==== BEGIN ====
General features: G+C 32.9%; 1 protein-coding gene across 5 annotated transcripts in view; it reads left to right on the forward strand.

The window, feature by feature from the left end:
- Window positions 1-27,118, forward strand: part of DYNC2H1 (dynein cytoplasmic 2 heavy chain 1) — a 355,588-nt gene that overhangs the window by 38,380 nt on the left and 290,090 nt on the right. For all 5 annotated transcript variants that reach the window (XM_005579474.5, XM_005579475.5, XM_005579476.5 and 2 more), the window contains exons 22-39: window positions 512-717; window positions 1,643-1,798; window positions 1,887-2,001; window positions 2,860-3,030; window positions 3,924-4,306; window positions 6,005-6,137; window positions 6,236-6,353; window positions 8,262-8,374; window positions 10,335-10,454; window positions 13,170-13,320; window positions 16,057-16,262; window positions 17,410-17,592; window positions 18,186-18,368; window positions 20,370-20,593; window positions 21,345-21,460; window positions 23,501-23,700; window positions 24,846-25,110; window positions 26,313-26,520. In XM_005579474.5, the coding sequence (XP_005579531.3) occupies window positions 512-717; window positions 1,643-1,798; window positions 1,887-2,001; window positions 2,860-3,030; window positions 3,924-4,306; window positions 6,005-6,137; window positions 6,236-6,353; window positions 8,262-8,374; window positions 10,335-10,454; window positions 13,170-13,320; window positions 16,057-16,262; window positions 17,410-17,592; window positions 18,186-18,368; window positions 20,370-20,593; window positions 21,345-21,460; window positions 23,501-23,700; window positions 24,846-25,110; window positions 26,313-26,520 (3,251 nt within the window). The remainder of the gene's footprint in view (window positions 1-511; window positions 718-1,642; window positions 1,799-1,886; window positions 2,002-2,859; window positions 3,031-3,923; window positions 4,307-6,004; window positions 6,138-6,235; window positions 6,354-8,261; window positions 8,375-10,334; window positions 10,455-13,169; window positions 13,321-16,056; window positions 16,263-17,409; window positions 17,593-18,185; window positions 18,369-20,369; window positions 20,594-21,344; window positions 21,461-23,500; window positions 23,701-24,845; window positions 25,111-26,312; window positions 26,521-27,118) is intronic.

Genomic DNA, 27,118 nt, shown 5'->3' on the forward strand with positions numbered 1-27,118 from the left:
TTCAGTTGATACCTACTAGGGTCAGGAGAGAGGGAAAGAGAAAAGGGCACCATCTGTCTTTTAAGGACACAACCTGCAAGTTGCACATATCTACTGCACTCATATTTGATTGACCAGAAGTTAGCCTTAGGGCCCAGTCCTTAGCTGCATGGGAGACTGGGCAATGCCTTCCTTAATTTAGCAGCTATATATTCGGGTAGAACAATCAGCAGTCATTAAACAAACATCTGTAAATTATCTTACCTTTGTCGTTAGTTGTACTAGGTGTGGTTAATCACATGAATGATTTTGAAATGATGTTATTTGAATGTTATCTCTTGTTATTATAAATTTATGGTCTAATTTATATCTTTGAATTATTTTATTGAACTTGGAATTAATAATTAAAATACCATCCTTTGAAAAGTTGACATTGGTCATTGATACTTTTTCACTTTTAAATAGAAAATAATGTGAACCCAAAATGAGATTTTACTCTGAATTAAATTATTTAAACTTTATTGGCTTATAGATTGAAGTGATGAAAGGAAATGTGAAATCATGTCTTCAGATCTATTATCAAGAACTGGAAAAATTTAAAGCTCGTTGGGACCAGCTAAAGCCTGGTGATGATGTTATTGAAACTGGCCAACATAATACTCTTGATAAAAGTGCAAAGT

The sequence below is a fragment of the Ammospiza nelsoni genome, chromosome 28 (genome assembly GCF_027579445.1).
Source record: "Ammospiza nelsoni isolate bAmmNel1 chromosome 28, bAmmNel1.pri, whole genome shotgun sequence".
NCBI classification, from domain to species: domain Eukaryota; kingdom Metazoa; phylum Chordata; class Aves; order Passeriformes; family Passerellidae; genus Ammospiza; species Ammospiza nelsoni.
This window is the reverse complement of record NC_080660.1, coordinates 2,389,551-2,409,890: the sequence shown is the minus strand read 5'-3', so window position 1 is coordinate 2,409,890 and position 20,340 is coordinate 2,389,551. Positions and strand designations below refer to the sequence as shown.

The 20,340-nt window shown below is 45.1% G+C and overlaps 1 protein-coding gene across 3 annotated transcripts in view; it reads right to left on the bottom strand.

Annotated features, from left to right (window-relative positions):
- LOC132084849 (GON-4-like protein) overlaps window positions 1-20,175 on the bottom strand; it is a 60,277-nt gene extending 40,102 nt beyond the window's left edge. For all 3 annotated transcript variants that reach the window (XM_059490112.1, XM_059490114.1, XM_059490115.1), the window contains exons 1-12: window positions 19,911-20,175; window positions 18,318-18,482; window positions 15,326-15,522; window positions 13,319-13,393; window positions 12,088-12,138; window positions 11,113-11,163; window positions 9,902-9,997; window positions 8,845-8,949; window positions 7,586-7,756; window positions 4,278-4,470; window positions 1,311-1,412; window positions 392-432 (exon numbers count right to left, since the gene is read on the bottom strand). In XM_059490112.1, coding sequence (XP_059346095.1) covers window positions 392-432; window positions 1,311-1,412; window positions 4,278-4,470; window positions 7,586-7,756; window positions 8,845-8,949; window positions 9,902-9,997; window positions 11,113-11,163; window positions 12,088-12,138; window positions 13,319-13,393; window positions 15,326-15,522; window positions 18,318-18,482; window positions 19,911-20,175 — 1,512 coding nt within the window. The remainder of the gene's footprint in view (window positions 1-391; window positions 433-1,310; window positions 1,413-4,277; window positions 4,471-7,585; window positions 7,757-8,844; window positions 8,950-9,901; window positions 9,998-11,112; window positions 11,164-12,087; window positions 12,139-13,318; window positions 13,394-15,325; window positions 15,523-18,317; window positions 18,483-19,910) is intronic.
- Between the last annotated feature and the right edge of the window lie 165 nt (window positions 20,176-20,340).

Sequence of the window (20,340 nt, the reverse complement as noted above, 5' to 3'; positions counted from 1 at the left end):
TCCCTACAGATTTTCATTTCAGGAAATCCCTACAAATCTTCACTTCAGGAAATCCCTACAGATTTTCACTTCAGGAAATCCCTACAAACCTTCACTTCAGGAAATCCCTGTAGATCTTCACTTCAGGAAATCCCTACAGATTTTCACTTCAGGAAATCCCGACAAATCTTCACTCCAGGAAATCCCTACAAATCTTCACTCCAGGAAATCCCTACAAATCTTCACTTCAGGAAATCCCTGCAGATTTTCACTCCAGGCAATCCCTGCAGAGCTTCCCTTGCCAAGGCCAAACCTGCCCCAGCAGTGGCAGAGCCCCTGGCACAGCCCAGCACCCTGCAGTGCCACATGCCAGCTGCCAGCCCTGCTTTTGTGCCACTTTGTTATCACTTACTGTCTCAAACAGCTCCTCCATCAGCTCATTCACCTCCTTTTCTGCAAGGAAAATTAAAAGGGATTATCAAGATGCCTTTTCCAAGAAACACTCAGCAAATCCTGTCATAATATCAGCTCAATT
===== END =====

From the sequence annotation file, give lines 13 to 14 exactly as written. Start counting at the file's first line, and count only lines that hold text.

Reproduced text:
- Between the last annotated feature and the right edge of the window lie 165 nt (window positions 20,176-20,340).

Sequence of the window (20,340 nt, the reverse complement as noted above, 5' to 3'; positions counted from 1 at the left end):